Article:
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Over the Front in an Aeroplane and Scenes Inside t

We returned to the Villa Beausejour and lunch


Colonel pointed out to me on this map the exact location of the Villa Beausejour, of the blockhouse which was to be destroyed, and of the gun which was to destroy it. He also showed me photographs of the German positions taken from Belgian aeroplanes. Taking one of these photographs and comparing it with a map, he explained to me how the map showed only one road leading to a certain spot, while the photograph showed a new second road leading to the same spot. This indicated the existence of a concealed battery at that place.

The telephone bell rang. "This is Number 12," answered the soldier-operator. He listened for a few moments and then told the Colonel that Headquarters wished him to send over an officer after lunch to cross-question the two German prisoners just captured for information which might be of use to his artillery.

"Tell them I shall do so," replied the Colonel.

As we had another half-hour before lunch, he deputed one of his officers to take me to a battery of 75's not far off and incidentally show me some of the shell-holes made in the neighborhood by the German "marmites," as the French and Belgians call the big high-explosive shells.

A brisk walk brought us to the 75's, cleverly concealed in an artificial wood which had been transplanted bodily. The Captain in Command showed me the guns, and also a fine bomb-proof shelter

which he had just completed. It was very much needed, as, in spite of the artificial woods, the Germans had roughly located his battery, and whenever any Belgian 75's in his neighborhood open up on the enemy they immediately cut loose on his battery. The whole surface of the fields for hundreds of yards around was pockmarked with shell-holes.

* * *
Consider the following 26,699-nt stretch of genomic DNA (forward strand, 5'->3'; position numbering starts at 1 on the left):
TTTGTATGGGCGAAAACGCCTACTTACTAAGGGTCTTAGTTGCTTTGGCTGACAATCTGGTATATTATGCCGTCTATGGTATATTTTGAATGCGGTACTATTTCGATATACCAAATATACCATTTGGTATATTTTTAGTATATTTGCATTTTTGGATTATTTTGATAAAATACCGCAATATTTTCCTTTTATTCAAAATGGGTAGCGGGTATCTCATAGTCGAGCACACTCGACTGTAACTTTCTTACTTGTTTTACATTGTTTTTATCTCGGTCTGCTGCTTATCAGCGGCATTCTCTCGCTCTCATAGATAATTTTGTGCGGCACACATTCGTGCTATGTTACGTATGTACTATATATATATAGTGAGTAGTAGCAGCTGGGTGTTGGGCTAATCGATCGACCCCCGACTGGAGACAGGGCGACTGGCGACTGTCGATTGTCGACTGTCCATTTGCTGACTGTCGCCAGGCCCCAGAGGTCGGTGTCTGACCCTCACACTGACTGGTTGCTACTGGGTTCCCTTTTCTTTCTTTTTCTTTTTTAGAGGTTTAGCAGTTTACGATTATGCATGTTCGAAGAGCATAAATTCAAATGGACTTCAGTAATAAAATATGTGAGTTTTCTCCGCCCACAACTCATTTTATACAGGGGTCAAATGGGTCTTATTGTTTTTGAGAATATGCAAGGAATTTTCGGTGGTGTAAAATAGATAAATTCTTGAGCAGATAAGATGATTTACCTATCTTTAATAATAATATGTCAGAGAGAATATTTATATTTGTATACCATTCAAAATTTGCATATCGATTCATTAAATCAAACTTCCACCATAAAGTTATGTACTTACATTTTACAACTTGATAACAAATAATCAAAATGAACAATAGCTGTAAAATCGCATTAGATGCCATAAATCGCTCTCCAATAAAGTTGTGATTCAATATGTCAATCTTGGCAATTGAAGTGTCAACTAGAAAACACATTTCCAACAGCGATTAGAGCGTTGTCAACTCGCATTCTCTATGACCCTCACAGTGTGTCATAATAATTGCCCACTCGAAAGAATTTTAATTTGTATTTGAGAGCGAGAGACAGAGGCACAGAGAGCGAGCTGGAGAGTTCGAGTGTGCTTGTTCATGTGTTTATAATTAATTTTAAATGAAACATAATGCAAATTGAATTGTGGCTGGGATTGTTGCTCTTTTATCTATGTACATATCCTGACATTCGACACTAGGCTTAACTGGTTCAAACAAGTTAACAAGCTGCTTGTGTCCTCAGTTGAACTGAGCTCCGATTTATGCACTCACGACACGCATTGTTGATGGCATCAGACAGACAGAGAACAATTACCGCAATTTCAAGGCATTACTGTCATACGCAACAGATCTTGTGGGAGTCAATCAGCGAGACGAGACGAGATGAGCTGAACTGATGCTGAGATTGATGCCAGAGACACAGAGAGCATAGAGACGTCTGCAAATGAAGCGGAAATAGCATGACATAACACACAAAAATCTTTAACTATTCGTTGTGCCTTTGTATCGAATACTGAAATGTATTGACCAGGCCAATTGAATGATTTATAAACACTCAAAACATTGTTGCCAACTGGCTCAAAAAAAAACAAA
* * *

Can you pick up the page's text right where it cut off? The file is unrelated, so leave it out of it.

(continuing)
He showed me one of his guns where a curious thing had happened. A couple of days before a German shell had hit obliquely the steel shield of this gun and had glanced off through the left wheel, knocking the spokes out on its way. The shell had then entered the ammunition-caisson standing next to the gun, had there burst, hurling the heavy caisson bodily through the air to where its wreck landed upside down, and had not exploded its contents of shells.

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[Illustration: Page 105


After taking photographs of some of the biggest shell-pits, which were some ten feet deep and twenty feet in diameter, we returned to the Villa Beausejour and lunch. We sat down fourteen to lunch--the Colonel, ten artillery officers, the Chaplain, my Commandant and I.

Lunch consisted of potato soup, pate de foie gras, vegetables, strawberry-jam pie, cheese and coffee. There was no wine to start with, but one of the officers soon came in with two bottles of white wine, which we all mixed with our mineral-water.

The talk ran mostly on the two German prisoners.

"I certainly hope we shall be able to find out from them just where that battery is that has been giving us all this trouble lately," exclaimed one officer.

"And those howitzers that I can't locate," from another.

"And where that body of troops to the right sleeps," from a third.

"Perhaps they'll know in which of those farms the German headquarters are," from a fourth.

It appeared that the prisoners were from German Poland. When the Belgian artillery had the day before driven the German troops into their bomb-proofs these two had seized the opportunity to crawl forward out of the trench, through the wire entanglements, across the open to a Belgian advanced listening-post, where they had surrendered. They were now at General Headquarters and had already given much valuable information, including the unusually large number of men who slept during the daytime in the blockhouse, and the presence in a certain farm of a number of German officers.

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